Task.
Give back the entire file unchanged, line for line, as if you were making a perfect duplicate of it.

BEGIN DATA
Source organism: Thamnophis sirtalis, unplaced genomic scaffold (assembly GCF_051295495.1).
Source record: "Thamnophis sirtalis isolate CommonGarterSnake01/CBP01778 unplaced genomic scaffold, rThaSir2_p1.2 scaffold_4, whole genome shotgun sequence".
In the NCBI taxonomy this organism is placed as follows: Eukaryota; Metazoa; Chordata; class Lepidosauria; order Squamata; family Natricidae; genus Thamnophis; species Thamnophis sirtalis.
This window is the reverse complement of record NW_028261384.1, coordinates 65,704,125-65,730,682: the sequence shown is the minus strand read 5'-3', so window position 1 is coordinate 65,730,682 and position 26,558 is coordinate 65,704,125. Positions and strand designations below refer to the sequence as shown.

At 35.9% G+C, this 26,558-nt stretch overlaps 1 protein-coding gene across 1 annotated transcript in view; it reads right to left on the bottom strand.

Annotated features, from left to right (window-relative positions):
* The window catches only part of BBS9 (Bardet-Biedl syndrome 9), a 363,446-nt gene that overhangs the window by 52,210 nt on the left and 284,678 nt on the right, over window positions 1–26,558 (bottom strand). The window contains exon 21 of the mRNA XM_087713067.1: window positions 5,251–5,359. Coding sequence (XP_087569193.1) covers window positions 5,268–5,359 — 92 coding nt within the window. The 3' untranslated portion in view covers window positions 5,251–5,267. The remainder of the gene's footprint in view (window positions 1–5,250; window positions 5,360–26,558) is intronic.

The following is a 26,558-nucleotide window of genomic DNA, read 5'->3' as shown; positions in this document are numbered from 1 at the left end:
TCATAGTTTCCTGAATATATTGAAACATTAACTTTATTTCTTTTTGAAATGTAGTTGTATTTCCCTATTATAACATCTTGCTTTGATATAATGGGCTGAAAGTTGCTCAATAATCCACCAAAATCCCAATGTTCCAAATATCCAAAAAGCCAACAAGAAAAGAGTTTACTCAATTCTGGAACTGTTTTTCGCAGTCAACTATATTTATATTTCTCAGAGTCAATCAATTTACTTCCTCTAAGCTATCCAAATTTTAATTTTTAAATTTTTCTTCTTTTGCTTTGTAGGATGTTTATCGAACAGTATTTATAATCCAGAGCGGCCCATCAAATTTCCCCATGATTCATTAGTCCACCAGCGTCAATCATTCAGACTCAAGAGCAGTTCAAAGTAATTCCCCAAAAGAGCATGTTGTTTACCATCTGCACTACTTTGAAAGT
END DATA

Source organism: Thamnophis sirtalis, unplaced genomic scaffold (assembly GCF_051295495.1).
Source record: "Thamnophis sirtalis isolate CommonGarterSnake01/CBP01778 unplaced genomic scaffold, rThaSir2_p1.2 scaffold_4, whole genome shotgun sequence".
In the NCBI taxonomy this organism is placed as follows: Eukaryota; Metazoa; Chordata; class Lepidosauria; order Squamata; family Natricidae; genus Thamnophis; species Thamnophis sirtalis.
This window is the reverse complement of record NW_028261384.1, coordinates 65,704,125-65,730,682: the sequence shown is the minus strand read 5'-3', so window position 1 is coordinate 65,730,682 and position 26,558 is coordinate 65,704,125. Positions and strand designations below refer to the sequence as shown.

At 35.9% G+C, this 26,558-nt stretch overlaps 1 protein-coding gene across 1 annotated transcript in view; it reads right to left on the bottom strand.

Annotated features, from left to right (window-relative positions):
* The window catches only part of BBS9 (Bardet-Biedl syndrome 9), a 363,446-nt gene that overhangs the window by 52,210 nt on the left and 284,678 nt on the right, over window positions 1–26,558 (bottom strand). The window contains exon 21 of the mRNA XM_087713067.1: window positions 5,251–5,359. Coding sequence (XP_087569193.1) covers window positions 5,268–5,359 — 92 coding nt within the window. The 3' untranslated portion in view covers window positions 5,251–5,267. The remainder of the gene's footprint in view (window positions 1–5,250; window positions 5,360–26,558) is intronic.

The following is a 26,558-nucleotide window of genomic DNA, read 5'->3' as shown; positions in this document are numbered from 1 at the left end:
TCATAGTTTCCTGAATATATTGAAACATTAACTTTATTTCTTTTTGAAATGTAGTTGTATTTCCCTATTATAACATCTTGCTTTGATATAATGGGCTGAAAGTTGCTCAATAATCCACCAAAATCCCAATGTTCCAAATATCCAAAAAGCCAACAAGAAAAGAGTTTACTCAATTCTGGAACTGTTTTTCGCAGTCAACTATATTTATATTTCTCAGAGTCAATCAATTTACTTCCTCTAAGCTATCCAAATTTTAATTTTTAAATTTTTCTTCTTTTGCTTTGTAGGATGTTTATCGAACAGTATTTATAATCCAGAGCGGCCCATCAAATTTCCCCATGATTCATTAGTCCACCAGCGTCAATCATTCAGACTCAAGAGCAGTTCAAAGTAATTCCCCAAAAGAGCATGTTGTTTACCATCTGCACTACTTTGAAAGT